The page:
The drumbeats on China stimulus remain loud.
Perhaps even louder are the overweight calls for the EM citing “how cheap the region is”…
… and how underpriced China in particular, is.
Now we’ve talked a lot about how we didn’t think there’d be a big stimulus announcement, given all the other ones hadn’t “worked” (where “worked” here means “led the economy out of a deflationary slump and into one where positive price stability prevailed whilst output remained at trend”), and we also wrote a relatively recent note saying “the ~17% percentage point increase in debt/GDP over the past year might well have been the stimulus the market was looking for, just done without fanfare/a-big-annoucement“.
Stealth stimulus, perhaps. There has certainly been plenty of state-based intervention into markets directly, such as asking participants to limit sales, and to promote buys, commonly referred to as support from “the national team”.
Others have pointed to the idea that a weaker US dollar (perhaps one that comes as inflation returning to target means that monetary policy can relax from currently tight conditions) would lead to better returns for the EM region.
Which is certainly something that is bourne out in our econometric models (e.g. if you put the sorts of variables that make up the Fin Conditions index into a regression model, you get a reasonable predicted valuation uplift for the EM, predicated on a falling dollar, robust commodity prices, low and stable VIX).
Earnings for the region are expected to see a much better FY25 and 26, coming off a few years of relative weakness.
You can see the bifurcation within the EM indices below, India has done very well, China, not so much.
Coming back to calls of support for the EM; if China stimulus comes, it would probably lift the region. If stimulus doesn’t come, valuation support remains, and the diversification benefit from a small (i.e. non-zero or near zero!) exposure also remain.
UBS noted today that the MSCI China EM is now on a PE of ~8x. David Ingles noted the Hang Seng Index’s P/E is now below the Nasdaq’s P/B. They are remarkable stats.
Important Information: This document has been prepared by Aequitas Investment Partners ABN 92 644 165 266 (“Aequitas”, “our”, “we”), a Corporate Authorised Representative (no. 1284389) of C2 Financial Services, (Australian Financial Services Licensee no. 502171), and is for distribution within Australia to wholesale clients and financial advisers only.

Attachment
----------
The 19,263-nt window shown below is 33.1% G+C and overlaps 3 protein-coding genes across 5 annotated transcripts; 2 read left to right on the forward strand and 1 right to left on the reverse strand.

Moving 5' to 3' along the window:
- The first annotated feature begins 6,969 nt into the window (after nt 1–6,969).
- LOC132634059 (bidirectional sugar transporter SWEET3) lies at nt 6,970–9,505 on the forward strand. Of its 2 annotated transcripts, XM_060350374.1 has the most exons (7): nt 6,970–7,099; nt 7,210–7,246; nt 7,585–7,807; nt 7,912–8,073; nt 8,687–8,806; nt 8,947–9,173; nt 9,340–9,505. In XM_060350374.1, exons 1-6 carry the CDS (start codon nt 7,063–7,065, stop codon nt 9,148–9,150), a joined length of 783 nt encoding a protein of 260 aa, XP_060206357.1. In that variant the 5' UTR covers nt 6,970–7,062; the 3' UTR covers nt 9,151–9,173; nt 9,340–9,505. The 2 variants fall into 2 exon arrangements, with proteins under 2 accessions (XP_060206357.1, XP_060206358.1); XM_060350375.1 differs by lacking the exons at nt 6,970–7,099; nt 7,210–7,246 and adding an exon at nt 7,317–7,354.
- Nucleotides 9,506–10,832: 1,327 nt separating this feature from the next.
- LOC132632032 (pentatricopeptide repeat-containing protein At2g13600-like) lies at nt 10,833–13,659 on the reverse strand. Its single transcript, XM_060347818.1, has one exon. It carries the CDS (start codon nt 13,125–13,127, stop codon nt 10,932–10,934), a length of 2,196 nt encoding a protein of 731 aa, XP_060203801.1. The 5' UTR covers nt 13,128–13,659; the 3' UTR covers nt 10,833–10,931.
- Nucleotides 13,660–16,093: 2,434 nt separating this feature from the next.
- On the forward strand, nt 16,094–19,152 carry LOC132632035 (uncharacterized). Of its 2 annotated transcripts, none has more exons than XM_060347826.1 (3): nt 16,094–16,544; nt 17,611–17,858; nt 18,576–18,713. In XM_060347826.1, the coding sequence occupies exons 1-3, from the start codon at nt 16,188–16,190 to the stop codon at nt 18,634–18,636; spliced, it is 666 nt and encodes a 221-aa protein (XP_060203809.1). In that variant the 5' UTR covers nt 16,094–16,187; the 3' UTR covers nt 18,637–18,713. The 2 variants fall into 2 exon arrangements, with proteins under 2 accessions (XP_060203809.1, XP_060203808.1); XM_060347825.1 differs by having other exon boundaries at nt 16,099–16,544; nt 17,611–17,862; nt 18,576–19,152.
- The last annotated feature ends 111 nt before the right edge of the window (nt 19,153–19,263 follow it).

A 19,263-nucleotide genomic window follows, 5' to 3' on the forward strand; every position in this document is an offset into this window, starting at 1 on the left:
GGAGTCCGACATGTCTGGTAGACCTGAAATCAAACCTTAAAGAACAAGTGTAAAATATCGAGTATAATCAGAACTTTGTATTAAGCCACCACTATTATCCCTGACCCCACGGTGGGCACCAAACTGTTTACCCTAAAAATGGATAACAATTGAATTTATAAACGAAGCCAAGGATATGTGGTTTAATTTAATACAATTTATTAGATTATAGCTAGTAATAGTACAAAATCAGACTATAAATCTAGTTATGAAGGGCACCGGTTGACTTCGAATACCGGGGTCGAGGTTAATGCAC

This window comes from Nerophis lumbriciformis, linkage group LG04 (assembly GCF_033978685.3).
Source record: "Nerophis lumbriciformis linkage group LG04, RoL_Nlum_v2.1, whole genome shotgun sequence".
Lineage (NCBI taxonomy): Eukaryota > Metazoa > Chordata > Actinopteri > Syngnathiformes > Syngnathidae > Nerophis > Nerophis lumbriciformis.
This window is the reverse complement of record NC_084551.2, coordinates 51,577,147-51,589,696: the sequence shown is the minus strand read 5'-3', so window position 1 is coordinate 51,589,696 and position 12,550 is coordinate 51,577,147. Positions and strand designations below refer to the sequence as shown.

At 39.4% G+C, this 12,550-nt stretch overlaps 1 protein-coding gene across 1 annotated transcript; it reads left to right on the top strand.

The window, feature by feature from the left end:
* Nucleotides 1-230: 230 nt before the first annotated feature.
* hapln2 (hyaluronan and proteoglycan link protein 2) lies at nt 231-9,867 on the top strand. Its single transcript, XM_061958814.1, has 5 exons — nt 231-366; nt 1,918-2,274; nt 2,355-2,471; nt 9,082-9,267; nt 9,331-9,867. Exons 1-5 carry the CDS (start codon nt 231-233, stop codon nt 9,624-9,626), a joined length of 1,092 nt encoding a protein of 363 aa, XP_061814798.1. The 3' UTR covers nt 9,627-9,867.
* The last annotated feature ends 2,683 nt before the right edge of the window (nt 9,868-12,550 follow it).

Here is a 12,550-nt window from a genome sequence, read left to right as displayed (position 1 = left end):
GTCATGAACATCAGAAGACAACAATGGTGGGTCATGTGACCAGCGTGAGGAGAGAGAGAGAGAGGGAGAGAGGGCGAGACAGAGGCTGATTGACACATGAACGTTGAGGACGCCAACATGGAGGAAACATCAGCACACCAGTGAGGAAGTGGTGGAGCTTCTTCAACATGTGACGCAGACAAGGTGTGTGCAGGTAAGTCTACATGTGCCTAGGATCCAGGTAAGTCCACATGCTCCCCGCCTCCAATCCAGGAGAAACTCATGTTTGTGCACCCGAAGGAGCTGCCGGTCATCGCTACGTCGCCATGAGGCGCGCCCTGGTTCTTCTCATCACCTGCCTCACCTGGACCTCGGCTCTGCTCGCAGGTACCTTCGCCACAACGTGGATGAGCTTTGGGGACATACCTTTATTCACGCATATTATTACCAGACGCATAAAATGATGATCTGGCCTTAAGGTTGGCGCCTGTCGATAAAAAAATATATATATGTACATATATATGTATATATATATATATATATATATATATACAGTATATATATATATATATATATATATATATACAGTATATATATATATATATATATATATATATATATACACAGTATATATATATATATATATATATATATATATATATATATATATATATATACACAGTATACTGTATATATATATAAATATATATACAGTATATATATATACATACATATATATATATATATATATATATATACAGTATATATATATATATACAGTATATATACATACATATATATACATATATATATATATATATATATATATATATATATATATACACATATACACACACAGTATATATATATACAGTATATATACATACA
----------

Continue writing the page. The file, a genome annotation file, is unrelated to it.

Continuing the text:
This document is based on information available at the time of publishing, information which we believe is correct and any opinions, conclusions or forecasts are reasonably held or made as at the time of its compilation, but no warranty is made as to its accuracy, reliability or completeness. To the extent permitted by law, neither Aequitas nor any of its affiliates accept liability to any person for loss or damage arising from the use of the information herein.
Please note that past performance is not a reliable indicator of future performance.
General Advice Warning: This document has been prepared without taking into account your objectives, financial situation or needs, and therefore you should consider its appropriateness, having regard to your objectives, financial situation and needs. Before making any decision about whether to acquire a financial product, you should obtain and read the relevant Product Disclosure Statement (PDS) or Investor Directed Portfolio Service Guide (IDPS Guide) and consider talking to a financial adviser.
Taxation warning: Any taxation considerations are general and based on present taxation laws and may be subject to change. Aequitas is not a registered tax (financial) adviser under the Tax Agent Services Act 2009 and investors should seek tax advice from a registered tax agent or a registered tax (financial) adviser if they intend to rely on this information to satisfy the liabilities or obligations or claim entitlements that arise, or could arise, under a taxation law.